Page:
The mean times to first acquisition of any pneumococcus were 29.5 days and 32.8 days in infants from the vaccinated and control villages respectively (Figure 3). The mean time to acquisition for VT pneumococci was 120 days in infants from control villages and 304 days in those from vaccinated villages. Mean times to first acquisition of NVT pneumococci were 37.7 days and. 44 days in infants from vaccinated and control villages respectively.

No statistically significant associations were found between breastfeeding, ethnicity, gender, household size or number of children <5years in the household and time to first acquisition of a pneumococcus.


To the best of our knowledge, this is the first report of indirect protection of newborn infants against PCV-7 serotypes from Africa. We found significantly reduced carriage and risk of first acquisition of VT pneumococci within the first 8 weeks of life in infants born into communities where the whole population had been vaccinated with PCV-7 compared to those born in control communities where only those <30 months had been vaccinated. In parallel, overall carriage rate and risk of acquisition of non-vaccine serotypes (NVT) were increased in these infants compared to controls. A significant reduction in carriage and acquisition rate of VT was also demonstrated in both groups of villages when compared to findings in the previous baseline cohort study.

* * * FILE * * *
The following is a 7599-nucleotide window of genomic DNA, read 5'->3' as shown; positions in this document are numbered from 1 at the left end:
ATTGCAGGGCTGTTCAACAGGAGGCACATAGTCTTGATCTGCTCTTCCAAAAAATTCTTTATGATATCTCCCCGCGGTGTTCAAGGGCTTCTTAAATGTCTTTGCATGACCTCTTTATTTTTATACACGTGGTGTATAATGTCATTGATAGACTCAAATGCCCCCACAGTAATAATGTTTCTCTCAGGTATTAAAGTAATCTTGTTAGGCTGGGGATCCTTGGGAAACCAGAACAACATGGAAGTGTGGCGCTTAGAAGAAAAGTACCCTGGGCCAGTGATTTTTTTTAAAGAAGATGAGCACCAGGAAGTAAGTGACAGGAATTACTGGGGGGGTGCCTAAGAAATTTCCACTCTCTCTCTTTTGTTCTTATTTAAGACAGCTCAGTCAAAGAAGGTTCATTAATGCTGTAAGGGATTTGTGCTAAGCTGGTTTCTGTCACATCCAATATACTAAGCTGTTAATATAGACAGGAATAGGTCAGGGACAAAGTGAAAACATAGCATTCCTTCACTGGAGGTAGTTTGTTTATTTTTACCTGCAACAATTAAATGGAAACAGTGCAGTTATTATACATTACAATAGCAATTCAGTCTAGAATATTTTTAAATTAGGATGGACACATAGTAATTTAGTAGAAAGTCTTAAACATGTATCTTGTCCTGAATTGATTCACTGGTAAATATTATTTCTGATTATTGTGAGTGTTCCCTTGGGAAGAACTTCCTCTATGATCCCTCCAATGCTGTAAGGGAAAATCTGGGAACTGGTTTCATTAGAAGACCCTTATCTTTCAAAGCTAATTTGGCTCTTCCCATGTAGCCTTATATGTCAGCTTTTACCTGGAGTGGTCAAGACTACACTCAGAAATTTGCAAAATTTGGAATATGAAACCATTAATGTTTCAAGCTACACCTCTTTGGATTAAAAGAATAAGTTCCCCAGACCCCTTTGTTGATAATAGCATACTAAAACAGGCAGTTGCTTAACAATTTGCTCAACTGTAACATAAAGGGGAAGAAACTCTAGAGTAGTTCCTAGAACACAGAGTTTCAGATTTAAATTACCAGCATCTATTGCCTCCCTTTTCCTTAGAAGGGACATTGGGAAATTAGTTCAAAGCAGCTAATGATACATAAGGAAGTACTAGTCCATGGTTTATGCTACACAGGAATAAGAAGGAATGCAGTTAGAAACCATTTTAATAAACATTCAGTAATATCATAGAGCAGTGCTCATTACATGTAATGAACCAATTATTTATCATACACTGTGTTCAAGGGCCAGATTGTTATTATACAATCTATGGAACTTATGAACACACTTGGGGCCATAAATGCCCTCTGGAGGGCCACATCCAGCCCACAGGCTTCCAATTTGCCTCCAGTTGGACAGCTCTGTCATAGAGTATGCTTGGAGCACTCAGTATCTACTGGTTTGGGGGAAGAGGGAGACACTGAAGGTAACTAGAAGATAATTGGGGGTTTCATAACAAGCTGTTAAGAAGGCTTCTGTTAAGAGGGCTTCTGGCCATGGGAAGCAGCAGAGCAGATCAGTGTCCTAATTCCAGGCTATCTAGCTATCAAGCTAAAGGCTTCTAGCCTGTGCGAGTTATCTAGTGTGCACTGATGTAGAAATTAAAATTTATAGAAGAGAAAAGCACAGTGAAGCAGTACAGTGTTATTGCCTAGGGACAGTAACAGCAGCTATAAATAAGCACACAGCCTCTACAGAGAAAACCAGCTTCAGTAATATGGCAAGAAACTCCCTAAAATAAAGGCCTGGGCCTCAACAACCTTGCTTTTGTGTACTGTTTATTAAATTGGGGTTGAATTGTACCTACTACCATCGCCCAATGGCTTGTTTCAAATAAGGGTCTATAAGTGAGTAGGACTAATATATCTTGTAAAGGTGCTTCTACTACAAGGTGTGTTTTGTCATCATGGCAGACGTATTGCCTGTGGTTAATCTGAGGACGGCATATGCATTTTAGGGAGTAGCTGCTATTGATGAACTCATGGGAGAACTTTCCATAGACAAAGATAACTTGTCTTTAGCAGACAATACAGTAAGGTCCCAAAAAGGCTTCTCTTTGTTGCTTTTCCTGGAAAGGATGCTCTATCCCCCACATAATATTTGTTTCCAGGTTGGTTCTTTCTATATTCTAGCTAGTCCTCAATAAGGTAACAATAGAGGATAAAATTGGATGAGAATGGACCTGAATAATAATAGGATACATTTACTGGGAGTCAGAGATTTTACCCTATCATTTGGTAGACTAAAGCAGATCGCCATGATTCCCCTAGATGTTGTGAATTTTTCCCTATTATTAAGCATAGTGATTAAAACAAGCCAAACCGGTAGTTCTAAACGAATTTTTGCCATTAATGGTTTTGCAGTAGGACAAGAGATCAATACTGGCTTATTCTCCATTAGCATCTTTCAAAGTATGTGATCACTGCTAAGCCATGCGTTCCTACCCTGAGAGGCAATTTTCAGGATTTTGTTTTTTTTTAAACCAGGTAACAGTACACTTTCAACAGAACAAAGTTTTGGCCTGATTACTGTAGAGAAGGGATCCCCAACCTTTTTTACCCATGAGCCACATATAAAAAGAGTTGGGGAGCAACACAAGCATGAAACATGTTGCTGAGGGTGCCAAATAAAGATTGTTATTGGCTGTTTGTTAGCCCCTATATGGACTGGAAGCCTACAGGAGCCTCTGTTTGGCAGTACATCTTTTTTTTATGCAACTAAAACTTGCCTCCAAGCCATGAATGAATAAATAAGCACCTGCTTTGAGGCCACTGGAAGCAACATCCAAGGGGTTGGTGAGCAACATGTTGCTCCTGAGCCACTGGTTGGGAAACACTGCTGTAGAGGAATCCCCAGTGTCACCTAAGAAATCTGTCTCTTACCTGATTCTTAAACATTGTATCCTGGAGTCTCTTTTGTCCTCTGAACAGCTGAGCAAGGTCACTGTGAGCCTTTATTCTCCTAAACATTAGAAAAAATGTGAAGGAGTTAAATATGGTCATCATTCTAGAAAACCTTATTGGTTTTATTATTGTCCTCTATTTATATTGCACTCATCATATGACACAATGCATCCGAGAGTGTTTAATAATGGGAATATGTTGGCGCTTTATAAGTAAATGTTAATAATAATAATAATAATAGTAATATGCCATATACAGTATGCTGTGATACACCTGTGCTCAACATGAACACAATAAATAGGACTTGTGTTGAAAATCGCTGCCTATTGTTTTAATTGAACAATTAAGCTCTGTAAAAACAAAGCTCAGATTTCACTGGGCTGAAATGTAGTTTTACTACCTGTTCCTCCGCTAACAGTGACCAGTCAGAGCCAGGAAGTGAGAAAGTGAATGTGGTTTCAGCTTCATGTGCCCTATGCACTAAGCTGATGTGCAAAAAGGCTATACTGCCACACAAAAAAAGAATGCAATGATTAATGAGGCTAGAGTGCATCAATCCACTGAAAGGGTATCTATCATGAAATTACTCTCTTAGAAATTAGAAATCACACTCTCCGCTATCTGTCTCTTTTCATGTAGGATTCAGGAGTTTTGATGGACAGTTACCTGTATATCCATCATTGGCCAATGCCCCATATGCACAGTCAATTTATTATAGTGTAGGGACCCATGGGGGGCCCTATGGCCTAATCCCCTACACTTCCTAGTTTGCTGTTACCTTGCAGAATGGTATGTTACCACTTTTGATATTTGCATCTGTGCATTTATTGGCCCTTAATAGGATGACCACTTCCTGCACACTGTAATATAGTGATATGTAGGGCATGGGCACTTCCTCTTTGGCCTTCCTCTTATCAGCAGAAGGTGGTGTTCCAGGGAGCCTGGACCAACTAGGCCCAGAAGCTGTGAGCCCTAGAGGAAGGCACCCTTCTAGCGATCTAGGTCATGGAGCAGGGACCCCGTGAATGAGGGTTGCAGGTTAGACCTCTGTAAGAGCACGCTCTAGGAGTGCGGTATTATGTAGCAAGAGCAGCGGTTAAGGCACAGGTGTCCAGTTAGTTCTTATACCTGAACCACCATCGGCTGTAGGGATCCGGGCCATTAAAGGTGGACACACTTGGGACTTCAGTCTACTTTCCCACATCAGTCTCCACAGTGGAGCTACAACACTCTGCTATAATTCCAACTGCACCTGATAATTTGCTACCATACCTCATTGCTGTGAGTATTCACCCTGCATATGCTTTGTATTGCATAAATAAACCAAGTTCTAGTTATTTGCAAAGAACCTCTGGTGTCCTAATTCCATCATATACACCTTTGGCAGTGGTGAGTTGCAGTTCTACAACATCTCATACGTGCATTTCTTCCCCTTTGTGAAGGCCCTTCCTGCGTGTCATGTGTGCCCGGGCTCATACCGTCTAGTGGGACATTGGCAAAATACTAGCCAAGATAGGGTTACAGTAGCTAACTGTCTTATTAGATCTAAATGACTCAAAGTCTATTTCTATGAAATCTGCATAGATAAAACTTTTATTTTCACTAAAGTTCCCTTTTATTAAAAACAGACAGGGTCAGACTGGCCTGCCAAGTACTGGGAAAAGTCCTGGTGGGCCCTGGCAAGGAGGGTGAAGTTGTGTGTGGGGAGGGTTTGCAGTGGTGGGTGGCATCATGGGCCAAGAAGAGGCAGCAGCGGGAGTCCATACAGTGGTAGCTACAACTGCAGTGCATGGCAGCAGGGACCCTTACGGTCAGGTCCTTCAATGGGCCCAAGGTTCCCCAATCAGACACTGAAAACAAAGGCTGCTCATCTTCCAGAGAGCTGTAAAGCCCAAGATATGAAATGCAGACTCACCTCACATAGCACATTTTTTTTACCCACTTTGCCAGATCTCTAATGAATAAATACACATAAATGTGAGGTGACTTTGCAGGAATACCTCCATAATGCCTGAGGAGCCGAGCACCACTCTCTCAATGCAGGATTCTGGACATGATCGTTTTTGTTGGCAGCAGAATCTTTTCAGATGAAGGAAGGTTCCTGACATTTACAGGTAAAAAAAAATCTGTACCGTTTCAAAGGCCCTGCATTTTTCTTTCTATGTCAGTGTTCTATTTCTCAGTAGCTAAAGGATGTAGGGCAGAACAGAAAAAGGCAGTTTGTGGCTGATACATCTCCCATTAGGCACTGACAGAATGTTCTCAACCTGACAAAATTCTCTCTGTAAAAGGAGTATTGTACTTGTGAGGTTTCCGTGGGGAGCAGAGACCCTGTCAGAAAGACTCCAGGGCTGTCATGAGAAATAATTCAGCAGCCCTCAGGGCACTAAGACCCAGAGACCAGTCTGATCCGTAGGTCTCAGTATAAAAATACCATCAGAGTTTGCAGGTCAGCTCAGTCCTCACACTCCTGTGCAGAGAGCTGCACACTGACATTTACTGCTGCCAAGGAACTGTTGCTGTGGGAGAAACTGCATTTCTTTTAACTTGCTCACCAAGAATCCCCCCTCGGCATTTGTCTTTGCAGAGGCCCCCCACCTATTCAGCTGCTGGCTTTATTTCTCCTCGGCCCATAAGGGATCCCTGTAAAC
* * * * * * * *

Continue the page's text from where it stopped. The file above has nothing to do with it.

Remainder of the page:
Protection against VT carriage has been demonstrated previously among American Indian infants living in PCV7-vaccinated communities compared to their counterparts living in control communities and this was attributed to reduced transmission of VT from vaccinated children [17]. In addition, the proportion of isolates that were NVT was significantly higher in infants in vaccinated communities compared to controls. Indirect protection against VT carriage has also been demonstrated among children and adults living with a PCV-7-vaccinated child [18]. The findings from these studies among American Indian children are similar to ours. The epidemiological characteristics of pneumococcal disease in the American Indian population is known to be similar to that seen in The Gambia, with high rates of carriage and invasive disease [19]. However, our study has shown indirect protection of infants at a much younger age than in these studies and for the first time in a developing country setting.